Why do you even show your Biewers in AKC if they are not yet fully accepted?

Once in a while, (including today), I get a comment like “Why do you even show your Biewers in AKC if they are not yet fully accepted?”
Well, let me tell you … Biewers show in the Miscellaneous Group in AKC. They are not in one of the 7 groups (Toy, Herding, Sporting, Non-Sporting, Hound, Terrier, Working) but they will be moved into the toy group once they are fully accepted. It takes 15 points to become an AKC Champion. Dogs that show in the Miscellaneous Group cannot earn Champion Points and therefore cannot become an AKC Champion. They get Certificate of Merit Points. So even though Milo has like 46 AKC CM points, he is not an AKC Champion. If the breed would be moved into the toy group tomorrow, all his points would be gone and he would start at zero and need to earn 15 AKC points towards the real Championship.

So why even show Biewers in AKC? Why not wait until they move into the Toy Group? For me, the most interesting thing is to see other dogs, even other breeds, and to learn. There are things that apply to all dogs, no matter how small or big or hairy they are. There is a phenomenon called “Kennel Blindness” … you just think your puppy is perfect and will be the most amazing show dog and 3 months later you realize that the dog may be very cute or beautiful but that he is high in the rear or that his front feet point to east & west like ballerina feet, or that it doesn’t actually have a neck and looks like the head is screwed into the shoulders, or that the bite went off, just a little bit but still off and so on. There are so many things that can go wrong and you keep telling yourself excuses why you should still keep the dog for your breeding program.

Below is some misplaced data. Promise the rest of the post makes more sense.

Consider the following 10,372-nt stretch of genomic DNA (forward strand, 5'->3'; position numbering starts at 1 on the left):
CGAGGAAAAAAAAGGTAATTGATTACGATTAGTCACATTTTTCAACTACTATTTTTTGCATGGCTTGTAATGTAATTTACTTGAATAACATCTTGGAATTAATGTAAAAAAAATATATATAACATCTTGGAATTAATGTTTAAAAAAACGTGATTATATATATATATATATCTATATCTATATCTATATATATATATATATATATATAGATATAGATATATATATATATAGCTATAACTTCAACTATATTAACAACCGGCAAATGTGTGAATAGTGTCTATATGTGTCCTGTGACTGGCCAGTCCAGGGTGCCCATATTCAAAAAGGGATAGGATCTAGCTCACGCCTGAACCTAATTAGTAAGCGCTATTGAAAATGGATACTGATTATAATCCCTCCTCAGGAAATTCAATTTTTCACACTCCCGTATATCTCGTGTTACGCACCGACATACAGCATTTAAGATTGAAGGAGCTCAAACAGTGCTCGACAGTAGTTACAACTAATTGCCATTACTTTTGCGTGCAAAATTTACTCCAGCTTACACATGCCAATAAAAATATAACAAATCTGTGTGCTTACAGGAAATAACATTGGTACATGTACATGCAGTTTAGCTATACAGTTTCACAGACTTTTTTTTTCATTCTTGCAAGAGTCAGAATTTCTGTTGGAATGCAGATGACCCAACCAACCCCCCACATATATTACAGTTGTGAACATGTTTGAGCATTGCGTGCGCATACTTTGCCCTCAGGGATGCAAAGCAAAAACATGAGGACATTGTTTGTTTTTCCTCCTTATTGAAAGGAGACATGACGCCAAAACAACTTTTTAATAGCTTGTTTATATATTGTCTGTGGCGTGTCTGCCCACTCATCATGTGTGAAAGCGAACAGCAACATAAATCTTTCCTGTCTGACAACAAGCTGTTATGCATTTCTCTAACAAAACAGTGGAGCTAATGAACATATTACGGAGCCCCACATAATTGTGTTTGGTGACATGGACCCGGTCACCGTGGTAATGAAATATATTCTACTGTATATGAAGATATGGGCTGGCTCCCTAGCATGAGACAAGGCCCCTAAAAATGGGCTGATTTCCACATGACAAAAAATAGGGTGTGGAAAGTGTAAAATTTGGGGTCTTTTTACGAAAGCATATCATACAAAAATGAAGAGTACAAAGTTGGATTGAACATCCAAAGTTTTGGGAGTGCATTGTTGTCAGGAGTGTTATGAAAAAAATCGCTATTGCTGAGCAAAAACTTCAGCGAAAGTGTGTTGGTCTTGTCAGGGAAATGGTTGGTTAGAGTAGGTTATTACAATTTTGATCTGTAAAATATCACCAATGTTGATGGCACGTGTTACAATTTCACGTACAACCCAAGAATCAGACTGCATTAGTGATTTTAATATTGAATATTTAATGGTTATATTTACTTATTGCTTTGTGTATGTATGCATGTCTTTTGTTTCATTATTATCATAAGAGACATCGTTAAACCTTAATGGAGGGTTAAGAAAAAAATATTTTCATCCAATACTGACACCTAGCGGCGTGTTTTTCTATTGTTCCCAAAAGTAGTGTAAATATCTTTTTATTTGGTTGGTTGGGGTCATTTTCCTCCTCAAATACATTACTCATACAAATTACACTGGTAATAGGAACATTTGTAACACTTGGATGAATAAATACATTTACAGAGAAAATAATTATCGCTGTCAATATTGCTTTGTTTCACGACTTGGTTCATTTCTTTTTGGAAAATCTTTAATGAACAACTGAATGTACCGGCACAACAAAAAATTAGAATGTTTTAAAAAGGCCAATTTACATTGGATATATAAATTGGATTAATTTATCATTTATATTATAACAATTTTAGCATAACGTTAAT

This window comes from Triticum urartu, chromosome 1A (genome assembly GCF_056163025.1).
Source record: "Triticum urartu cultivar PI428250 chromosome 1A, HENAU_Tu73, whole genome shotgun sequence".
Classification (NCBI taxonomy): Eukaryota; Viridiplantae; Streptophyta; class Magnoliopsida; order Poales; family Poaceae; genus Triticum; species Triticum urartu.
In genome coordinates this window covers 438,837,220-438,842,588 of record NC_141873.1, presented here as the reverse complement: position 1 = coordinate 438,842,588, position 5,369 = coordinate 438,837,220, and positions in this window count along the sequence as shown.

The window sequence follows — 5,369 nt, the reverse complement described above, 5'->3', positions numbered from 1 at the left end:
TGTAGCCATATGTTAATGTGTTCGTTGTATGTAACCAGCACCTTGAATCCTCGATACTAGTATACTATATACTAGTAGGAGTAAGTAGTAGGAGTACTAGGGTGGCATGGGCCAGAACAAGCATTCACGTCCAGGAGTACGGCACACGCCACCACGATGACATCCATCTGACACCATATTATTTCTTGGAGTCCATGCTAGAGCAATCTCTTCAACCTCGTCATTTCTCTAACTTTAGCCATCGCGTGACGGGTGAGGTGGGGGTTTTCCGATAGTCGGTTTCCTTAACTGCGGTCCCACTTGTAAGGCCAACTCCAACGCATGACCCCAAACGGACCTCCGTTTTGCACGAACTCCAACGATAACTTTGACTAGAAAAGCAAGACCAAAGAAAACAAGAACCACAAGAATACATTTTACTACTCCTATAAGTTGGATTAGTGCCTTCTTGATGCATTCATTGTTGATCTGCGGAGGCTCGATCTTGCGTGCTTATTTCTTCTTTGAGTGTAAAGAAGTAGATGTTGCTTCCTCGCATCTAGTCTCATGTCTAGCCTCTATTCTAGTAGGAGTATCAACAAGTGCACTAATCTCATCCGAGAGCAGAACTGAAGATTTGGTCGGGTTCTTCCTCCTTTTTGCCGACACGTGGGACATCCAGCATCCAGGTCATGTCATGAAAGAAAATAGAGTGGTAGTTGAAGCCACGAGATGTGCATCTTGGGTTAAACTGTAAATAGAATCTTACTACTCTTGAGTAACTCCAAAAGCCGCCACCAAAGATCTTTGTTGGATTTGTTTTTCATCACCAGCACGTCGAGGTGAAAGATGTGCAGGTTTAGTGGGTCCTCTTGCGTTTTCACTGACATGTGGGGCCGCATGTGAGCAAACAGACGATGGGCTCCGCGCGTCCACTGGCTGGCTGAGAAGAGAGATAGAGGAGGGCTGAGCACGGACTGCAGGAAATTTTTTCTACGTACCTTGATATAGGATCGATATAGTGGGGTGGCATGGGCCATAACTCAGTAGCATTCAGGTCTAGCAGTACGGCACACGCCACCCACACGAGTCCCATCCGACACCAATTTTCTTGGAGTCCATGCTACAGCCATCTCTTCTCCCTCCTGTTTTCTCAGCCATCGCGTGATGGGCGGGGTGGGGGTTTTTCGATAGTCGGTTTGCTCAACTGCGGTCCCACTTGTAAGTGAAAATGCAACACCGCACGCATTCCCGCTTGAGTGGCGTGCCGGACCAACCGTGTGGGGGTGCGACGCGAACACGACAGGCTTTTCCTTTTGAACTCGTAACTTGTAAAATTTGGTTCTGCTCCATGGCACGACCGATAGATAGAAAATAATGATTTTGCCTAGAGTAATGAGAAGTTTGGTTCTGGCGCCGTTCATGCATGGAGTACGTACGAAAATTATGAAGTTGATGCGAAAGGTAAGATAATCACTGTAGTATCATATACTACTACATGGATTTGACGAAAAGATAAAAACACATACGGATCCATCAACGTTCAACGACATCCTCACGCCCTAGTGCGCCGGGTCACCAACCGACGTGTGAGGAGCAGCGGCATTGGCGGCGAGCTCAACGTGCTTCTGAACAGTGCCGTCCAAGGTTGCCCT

At a dog show, you actually get to be in touch with other dog professionals, handlers, and judges. So you start looking and comparing and getting opinions and all a sudden you realize what weak pasterns are or what a narrow rear means or how a dog should actually gait in the ring. You see the judge check your dog’s elbows and shoulders you wonder why he is doing that and you can actually ask and find out. There is so much to learn. It doesn’t matter that Biewers can’t be titled as Champions right now. They are in the Miscellaneous Group for a reason. The breed is in development and there is a lot to learn. Really! If you can, go to a dog show and look at some well-bred dogs. Find out what matters and what has priority.

 

Champion BiewerChampion Biewer

I learned so much just taking pictures of dogs at shows. I was never able to go to dog shows until last year because I was home caring for our dogs. So we hired handers to get the dogs out into the ring. But we made it work so I could go to AKC shows last year, all summer long, and then also to the AKC National Championship in Orlando in December. I know there is a lot of craziness going on at dog shows too, politics, bitching, poor losers, or just people who have never bred a dog, preferring to buy a nice one, show it, win and brag about it and then sell it.

Most everyone at the shows has dogs, lots of dogs and they understand you and life with dogs. Our house is always full of dogs and to have family or no-dog people come over is always challenging and they probably think we are nuts. But at the shows, I made friends with people who also have a lot of dogs and they know exactly how it all goes. This was really nice!

If you breed dogs or plan to breed, you should go to dog shows and learn as much as you can. It doesn’t have to be just Biewers, go out and watch other breeds too, including short-coated dogs, and you will be able to see things so much more clearly. Learn for the sake of bettering your breeding program and improving the Biewer breed.

Biewerworld

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